4
Jul

sao paolo-taking sfiha out of oven copy

There are between 7 and 10 million Lebanese and Syrians in Brazil. And about 4 million of them are in Sao Paolo alone. As a result, Lebanese food is very familiar to Brazilians and specialities like sfiha (a term that covers both manaqish and fatayer) and kibbe have become part of the national culinary repertoire. And of course there are Lebanese restaurants galore. Some are good and some not so. I have now tried three and each is good in its own way even if they serve a different cuisine from the one I was brought up with. I guess it is because they have been in Brazil for several generations; and despite having preserved their culinary repertoire, serving unusual dishes like shish barak which is not normally found on restaurant menus, they have adapted and changed them slightly. A few days ago, I was taken by adorable Luiz Henrique Ligabue to Casa Garabed which loved, particularly the fact that it is in the garage and one bedroom of the owner’s home giving the restaurant a rather unusual feel: part bistrot and part home dining.

sao paolo-selection of sfiha copy

And I absolutely loved their sfiha even if it is different from both the manaqish and the fatayer I am used to. The dough is crisp and the toppings and fillings delicious except for the za’tar which was a little bitter.

sao paolo-cheese & bastirma sfiha copy

We also tried their Kibbeh bi Labniyeh which was also very good with the kibbeh very close to that in Lebanon although with a thicker shell and shaped in round balls the way they do it in Syria. The yoghurt sauce was a little too plain for my taste with not enough herbs but the yoghurt had a nice sour flavour as if it had been made at home.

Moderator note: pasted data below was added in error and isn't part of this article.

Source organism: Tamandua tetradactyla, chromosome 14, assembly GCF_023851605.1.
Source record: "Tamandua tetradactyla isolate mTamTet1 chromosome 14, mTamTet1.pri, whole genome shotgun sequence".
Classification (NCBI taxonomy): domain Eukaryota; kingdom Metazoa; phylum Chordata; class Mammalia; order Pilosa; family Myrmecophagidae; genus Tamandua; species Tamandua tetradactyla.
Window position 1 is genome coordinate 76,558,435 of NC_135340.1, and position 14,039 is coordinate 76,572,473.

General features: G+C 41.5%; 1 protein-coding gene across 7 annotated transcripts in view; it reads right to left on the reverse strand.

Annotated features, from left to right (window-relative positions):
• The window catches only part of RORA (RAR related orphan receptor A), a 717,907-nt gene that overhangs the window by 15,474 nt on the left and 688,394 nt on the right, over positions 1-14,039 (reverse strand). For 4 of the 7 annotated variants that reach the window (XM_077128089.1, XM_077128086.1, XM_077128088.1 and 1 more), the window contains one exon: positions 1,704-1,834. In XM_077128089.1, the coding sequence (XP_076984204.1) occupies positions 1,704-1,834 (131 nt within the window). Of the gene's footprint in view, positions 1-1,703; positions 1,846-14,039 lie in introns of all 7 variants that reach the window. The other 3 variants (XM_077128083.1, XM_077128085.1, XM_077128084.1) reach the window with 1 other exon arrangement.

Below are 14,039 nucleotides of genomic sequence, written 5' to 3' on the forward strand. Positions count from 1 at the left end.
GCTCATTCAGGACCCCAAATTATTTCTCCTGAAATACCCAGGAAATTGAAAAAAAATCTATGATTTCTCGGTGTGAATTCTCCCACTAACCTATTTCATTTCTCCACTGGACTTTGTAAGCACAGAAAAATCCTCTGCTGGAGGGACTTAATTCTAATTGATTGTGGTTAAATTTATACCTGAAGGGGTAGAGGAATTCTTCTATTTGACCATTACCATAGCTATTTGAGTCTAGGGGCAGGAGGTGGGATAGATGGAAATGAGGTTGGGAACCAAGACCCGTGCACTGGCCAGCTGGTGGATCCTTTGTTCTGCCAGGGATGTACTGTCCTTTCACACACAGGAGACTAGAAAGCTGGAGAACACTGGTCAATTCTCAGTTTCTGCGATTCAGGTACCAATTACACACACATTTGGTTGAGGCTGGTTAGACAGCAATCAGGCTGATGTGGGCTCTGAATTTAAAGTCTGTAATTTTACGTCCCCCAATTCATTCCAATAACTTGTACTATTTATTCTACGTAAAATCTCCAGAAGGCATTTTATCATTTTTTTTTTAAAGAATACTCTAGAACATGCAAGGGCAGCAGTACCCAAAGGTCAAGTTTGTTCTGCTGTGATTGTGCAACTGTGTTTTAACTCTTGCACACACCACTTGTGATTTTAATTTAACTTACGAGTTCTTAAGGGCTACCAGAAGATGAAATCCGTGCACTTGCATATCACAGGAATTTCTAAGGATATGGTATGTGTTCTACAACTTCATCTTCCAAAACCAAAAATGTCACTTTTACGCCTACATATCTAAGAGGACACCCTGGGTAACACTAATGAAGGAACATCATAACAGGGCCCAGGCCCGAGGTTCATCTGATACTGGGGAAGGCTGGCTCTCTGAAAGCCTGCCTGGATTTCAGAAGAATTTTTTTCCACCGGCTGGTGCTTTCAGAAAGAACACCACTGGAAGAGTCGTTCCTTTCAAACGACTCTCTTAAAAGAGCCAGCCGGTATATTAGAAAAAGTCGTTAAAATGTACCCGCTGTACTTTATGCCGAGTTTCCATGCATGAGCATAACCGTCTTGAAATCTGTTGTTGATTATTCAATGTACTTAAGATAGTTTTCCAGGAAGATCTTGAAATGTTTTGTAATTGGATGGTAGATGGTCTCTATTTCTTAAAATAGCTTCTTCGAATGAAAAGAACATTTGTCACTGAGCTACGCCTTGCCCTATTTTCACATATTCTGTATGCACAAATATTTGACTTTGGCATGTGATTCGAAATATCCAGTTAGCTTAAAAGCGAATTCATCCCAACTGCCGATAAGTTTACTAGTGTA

sao paolo-kibbeh labniyeh copy

To finish we had one piece of baklava to share between us. It came drizzled with honey which would have raised cries of horror back in the home country! Definitely a place to go to if you are in Sao Paolo.

baklava copy


There is 9 comments on this post


  • As a Brazilian in south England, I miss having these choices on a Friday night.
    Will pass the tip to my family!


  • I love this restaurant!!! So special! I luv to go on sundays evenings, when its calm, and quiet and manage to sit in the top table, just to watch them make everything by hands and bring it fresh from the oven!


  • it is the best sfiha i have had until now in SP and if i lived there, i’d go there as often as you david 🙂


  • Have been to Brazil, have lots of family there..and sadly the sfihas and kibbehs are not so good.pretty awful infact ,and everywhere you go there they are…they have watered down/altered and butchered these exquisite dishes where the only thing authentic about them is the name .. almost everything I tried was off..my impression was the immigrants just want to make money and cut costs, and churn them out and have no interest in culinary culture


  • i think you are being unfair. they may have changed the recipes which is natural after so long away from their home countries but they are very attached to their culinary culture and their heritage in general and they have shared some of their dishes with the brazilians which is lovely. and you find pretty mediocre sfiha and fatayer in lebanon and syria as well 🙂


  • u have a point…..let me change that to culinary integrity then..churning them out is the taste I got in general..this often happens, I suppose anywhere, when u take a very specific,labor intensive cookery and try to mass produce it..


  • yes, it does. it is almost impossible to mass produce food and keep it tasting totally delicious 🙂


  • did you visit the são paulo market ? CIAGESP,

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